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Topic: Riemannian Geometries Without The "Riemann" Part
Replies: 2   Last Post: Sep 17, 2011 10:30 AM

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 Rock Brentwood Posts: 129 Registered: 6/18/10
Riemannian Geometries Without The "Riemann" Part
Posted: Sep 15, 2011 7:49 AM

A Riemannian geometry is an manifold equipped with an affine
connection and a positive definite metric (or negative definite). This
generalizes to pseudo-Riemannian geometries where the metric continues
to be of a definite signature and non-degenerate, but not necessarily
positive (or negative) definite.

Consider, however, the following geometry given by the following
metric written as a line element:
ds^2 = dx^2 + dy^2 + dz^2 - (1/t) dt^2
over BOTH the domains t < 0 and t > 0. Over t < 0 it is Riemannian,
over t > 0 it is Lorentzian. But there is no overarching mathematical
theory I know of which describes the entire geometry -- including the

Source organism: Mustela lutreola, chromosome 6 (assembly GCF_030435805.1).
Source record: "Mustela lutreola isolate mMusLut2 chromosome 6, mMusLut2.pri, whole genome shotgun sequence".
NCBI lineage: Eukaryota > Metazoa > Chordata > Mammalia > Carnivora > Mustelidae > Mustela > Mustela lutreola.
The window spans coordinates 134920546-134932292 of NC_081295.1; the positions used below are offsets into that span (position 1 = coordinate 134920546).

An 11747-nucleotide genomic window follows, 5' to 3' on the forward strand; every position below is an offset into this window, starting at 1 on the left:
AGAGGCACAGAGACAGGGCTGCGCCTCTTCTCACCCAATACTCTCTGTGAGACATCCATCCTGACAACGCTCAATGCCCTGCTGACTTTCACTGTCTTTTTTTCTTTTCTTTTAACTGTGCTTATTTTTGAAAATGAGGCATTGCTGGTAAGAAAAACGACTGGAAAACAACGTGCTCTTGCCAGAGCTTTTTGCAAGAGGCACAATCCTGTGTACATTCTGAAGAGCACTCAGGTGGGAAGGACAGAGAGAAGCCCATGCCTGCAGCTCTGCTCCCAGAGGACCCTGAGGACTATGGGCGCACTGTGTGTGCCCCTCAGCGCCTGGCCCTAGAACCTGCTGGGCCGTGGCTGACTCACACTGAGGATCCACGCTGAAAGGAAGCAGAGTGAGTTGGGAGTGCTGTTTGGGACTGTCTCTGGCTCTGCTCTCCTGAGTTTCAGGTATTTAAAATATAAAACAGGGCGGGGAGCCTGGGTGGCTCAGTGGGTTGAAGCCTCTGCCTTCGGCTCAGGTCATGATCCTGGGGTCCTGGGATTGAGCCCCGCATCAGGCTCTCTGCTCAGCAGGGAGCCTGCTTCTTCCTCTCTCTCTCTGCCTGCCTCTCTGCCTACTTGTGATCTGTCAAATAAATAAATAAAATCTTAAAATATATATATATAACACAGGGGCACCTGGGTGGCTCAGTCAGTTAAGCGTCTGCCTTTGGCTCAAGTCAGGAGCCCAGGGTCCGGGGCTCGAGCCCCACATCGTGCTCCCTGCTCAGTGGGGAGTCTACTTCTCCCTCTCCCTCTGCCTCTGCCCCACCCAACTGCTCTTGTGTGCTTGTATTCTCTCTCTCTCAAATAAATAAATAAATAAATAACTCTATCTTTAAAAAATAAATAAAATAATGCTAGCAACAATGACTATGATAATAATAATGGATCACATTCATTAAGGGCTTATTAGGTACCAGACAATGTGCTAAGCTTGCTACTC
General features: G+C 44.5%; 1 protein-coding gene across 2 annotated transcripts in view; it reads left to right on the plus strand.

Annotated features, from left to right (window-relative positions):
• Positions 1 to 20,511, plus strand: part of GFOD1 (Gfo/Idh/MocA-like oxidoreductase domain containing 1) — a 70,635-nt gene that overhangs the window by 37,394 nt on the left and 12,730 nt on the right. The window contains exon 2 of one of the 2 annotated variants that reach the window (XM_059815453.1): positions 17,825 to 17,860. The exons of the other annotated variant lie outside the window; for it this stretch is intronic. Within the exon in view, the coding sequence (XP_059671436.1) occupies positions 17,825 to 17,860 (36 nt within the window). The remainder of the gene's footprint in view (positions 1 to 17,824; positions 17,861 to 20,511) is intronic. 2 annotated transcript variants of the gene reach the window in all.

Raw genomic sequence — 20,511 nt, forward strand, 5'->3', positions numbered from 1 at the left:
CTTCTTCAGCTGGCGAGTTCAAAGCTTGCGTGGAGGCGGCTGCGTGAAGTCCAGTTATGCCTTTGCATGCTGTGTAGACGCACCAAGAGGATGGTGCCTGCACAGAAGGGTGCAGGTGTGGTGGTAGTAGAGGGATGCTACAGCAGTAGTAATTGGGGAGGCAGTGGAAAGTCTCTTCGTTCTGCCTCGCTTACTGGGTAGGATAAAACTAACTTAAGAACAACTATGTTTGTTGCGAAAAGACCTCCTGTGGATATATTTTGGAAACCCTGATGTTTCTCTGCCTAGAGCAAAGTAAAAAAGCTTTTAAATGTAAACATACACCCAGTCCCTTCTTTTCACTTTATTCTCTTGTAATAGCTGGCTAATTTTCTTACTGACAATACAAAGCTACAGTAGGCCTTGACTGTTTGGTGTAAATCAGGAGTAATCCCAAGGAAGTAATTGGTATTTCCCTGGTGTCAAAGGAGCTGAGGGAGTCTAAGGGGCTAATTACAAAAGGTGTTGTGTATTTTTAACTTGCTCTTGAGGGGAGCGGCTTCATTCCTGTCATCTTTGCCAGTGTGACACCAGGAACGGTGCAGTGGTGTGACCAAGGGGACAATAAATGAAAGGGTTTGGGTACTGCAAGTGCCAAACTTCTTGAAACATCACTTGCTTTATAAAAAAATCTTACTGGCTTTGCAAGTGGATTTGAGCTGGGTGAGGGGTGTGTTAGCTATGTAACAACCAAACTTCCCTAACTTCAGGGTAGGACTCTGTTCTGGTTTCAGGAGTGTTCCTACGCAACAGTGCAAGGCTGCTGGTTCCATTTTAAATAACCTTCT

part where t = 0.

Nonetheless, it has well-defined geodesics (except on the t = 0
surface, itself).

Consider, as a second example, the geometry underlying non-
relativistic spacetime. Here, one has mutually independent covariant
and contravariant metrics, represented by the following invariants
ds^2 = dt^2 -- covariant metric (degenerate with 1 non-zero
"dimension")

del^2 = d_x^2 + d_y^2 + d_z^2 -- contravariant metric (degenerate
with 3 non-zero "dimensions")

Instead of multiplying out to the unit matrix, the matrix
representations of the two metrics multiply out to 0.

This is an affine geometry, when equipped with an affine connection
(but this gets to another problem: the non-uniqueness of a connection
canonically associated with the covariant and contravariant metrics).

Both of these cases point to a generalization of (pseudo-)Riemannian
geometry in which
(a) the covariant and contravariant metric need not be inversely
related
(b) the signature of the metric(s) may change -- thus leading to the
concepts of
(c) a "signature domain"
(d) a "signature domain boundary"

In such generalized geometries, one may proceed to ask what the
associated (generalized) orthogonal group for a given covariant/
contravariant metric signature combination. Then the question arises
as to how this changes on a signature boundary -- an issue that may
link up with the question of the (a) real forms of the complex
orthogonal group and (b) the contractions of the real orthogonal
group.

But I know of no generalization of Riemannian geometry that deals with
these issues.

Date Subject Author
9/15/11 Rock Brentwood
9/15/11 Ilya Zakharevich
9/17/11 Rock Brentwood